Album Review: Labrinth Expands His Genius on New Album

Labrinth was arguably the busiest man in music in 2019. While he was dropping singles leading up to his latest album, Imagination & the Misfit Kid, Labrinth also helped craft “Spirit,” Beyoncé’s original song for the 2019 Lion King remake. He also handled the original score for HBO’s explosive new teen drama, Euphoria. In fact, “All for Us,” one of the songs that Labrinth dropped while teasing Imagination, got a remix from Zendaya, the lead actress on Euphoria. Around two months ago, Labrinth officially released the full Euphoria score, his second release this year following Labrinth, Sia & Diplo Present… LSD, a collaborative album with Sia and Diplo. Yes, Labrinth did all of this in 2019 alone.

Coming seven years after his debut album, Imagination & the Misfit Kid solidifies Labrinth as an artist who is simply unpredictable. He is never afraid to experiment with different sounds and melodic structures because everything is held together by his soulful timbre. Prior to Imagination, LSD, and Euphoria, Labrinth had made a name for himself as emotional balladeer. With breakout hits like “Beneath Your Beautiful” and “Jealous,” Labrinth made it clear that he could dominate as an R&B maestro with a mainstream pop edge. But things went left, in a good way, on Imagination & the Misfit Kid.

Album artwork for Imagination & the Misfit Kid via Syco.

On his sophomore studio album, Labrinth blends electronica, R&B, hip-hop, and classical music to create a record that defies the traditional conventions of genre while still feeling completely authentic. There’s a very cinematic feel to Labrinth’s music. He is able to build entire universes through each chord and lyric. The crux of the album is its opening track. “Imagination,” the de facto title track, is a minute-and-a-half long intro that reminds the listener of Labrinth’s playful edge. That childlike gleam shines throughout the record which prevents Imagination from feeling too heavy and serious. Most of Labrinth’s songs are anthemic, so it feels reductive to describe the tracks on Imagination as such. Nevertheless, on numbers like “Something’s Got To Give” and “Where the Wild Things,” Labrinth’s slightly raspy voice soars above layers of meticulously arranged instrumentation. Very few artists can pull off blends of dance music, gospel, hip-hop, and soul, but somehow Labrinth makes it look easy. Every song is sung from a place of innate joy; Labrinth literally sounds ecstatic that he’s making music and that love elevates every song.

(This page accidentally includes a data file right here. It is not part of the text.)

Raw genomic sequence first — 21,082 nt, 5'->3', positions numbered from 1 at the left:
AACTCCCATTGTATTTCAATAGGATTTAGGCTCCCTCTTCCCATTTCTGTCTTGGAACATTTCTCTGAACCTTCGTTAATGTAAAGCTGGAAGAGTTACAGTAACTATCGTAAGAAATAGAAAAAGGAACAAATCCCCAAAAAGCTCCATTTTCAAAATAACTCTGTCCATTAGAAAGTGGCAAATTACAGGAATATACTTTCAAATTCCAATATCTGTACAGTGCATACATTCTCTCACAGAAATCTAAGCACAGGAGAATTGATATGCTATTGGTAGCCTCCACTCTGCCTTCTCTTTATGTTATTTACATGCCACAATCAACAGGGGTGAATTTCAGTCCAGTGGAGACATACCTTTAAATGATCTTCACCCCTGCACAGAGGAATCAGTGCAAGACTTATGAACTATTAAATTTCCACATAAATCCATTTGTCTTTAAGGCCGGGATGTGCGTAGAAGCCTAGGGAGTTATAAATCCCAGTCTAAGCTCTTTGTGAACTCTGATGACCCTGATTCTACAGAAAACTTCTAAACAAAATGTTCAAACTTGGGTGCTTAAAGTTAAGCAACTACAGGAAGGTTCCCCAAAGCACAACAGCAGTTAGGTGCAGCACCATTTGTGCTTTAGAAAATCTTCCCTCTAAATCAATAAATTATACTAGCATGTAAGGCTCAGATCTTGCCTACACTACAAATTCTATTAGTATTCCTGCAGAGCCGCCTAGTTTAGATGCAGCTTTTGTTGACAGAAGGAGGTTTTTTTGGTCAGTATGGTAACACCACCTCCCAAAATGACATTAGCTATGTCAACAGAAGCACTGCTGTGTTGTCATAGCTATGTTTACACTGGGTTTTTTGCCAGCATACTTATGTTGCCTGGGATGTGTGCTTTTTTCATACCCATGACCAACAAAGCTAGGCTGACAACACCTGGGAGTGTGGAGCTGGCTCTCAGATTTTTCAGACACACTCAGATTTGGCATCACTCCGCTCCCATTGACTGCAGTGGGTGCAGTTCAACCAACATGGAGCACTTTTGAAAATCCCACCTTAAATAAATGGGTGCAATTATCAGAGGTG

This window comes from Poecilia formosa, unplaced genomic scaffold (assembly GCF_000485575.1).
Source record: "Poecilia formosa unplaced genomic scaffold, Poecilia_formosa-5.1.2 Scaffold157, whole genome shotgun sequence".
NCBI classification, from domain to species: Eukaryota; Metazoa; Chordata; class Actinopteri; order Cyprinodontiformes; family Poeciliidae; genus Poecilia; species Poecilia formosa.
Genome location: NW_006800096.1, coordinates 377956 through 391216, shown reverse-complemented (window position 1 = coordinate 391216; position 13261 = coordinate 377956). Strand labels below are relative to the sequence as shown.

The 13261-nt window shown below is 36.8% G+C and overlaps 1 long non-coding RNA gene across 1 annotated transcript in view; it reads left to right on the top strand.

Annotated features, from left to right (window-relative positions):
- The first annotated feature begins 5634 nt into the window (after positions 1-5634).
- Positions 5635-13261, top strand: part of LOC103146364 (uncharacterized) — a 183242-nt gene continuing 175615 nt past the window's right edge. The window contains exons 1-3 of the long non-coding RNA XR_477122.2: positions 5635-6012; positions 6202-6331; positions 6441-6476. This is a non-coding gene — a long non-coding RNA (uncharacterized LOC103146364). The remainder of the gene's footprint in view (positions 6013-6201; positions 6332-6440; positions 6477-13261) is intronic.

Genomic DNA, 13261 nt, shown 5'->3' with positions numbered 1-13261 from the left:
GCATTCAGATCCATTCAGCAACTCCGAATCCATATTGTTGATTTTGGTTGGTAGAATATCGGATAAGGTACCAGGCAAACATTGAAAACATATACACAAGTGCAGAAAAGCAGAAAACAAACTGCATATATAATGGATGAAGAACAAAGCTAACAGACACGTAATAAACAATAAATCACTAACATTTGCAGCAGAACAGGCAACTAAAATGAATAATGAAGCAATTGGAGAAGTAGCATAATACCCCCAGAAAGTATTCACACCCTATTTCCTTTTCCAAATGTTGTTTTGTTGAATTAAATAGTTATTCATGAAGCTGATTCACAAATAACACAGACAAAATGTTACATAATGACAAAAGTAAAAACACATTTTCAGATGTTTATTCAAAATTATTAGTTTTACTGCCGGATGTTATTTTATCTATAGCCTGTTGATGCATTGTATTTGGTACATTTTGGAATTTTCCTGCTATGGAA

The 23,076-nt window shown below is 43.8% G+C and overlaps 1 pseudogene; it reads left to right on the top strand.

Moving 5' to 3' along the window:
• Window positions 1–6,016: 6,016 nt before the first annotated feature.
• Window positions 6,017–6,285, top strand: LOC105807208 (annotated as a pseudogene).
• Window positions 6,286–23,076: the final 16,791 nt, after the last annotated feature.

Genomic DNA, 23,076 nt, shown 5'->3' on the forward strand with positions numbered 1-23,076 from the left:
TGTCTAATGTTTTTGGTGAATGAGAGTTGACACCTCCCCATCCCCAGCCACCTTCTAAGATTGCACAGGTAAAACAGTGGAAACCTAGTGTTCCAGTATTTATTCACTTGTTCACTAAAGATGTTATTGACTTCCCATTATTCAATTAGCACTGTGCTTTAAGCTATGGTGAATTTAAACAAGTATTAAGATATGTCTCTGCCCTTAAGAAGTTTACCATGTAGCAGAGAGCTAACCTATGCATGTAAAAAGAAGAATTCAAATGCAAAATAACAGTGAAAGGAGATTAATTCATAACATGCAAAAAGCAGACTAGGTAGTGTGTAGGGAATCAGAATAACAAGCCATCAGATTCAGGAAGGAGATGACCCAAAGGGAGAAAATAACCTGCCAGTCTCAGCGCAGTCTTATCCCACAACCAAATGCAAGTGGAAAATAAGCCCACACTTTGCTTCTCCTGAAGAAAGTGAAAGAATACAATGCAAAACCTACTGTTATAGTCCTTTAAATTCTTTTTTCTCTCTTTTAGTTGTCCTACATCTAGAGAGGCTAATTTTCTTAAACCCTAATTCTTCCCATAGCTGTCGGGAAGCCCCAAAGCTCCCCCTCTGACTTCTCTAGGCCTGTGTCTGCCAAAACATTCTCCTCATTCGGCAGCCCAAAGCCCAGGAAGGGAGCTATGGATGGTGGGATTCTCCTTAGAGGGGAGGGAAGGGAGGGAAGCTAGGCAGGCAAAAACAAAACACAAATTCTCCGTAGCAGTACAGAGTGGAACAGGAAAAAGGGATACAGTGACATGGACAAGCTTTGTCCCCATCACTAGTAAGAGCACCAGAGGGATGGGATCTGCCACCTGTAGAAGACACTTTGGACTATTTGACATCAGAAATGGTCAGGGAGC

The influence of gospel music is also evident on tracks like “All for Us” (review here) and “The Producer.” This comes as no surprise; Labrinth also worked on a track from Kanye West’s JESUS IS KING (review here). Even the more ominous songs, like the Euphoria-inspired “Mount Everest,” still pulsate with an intense energy. Every beat drop is perfectly timed. Labrinth will tease an instrumental break or a beat drop for damn near the entire song, but when it finally hits, the sensation is otherworldly. Labrinth has created something special and admirable with Imagination & the Misfit Kid. This is an album that is able to convey the wonder and magic of childhood through the maturity and wisdom of an adult perspective. Imagination houses some of the most inventive and impressive songs of the year and it is further proof that Labrinth is one of the most important musicians of the decade.

Score: 75

Key Tracks: “The Producer”; “Where the Wild Things”; “Something’s Got To Give”


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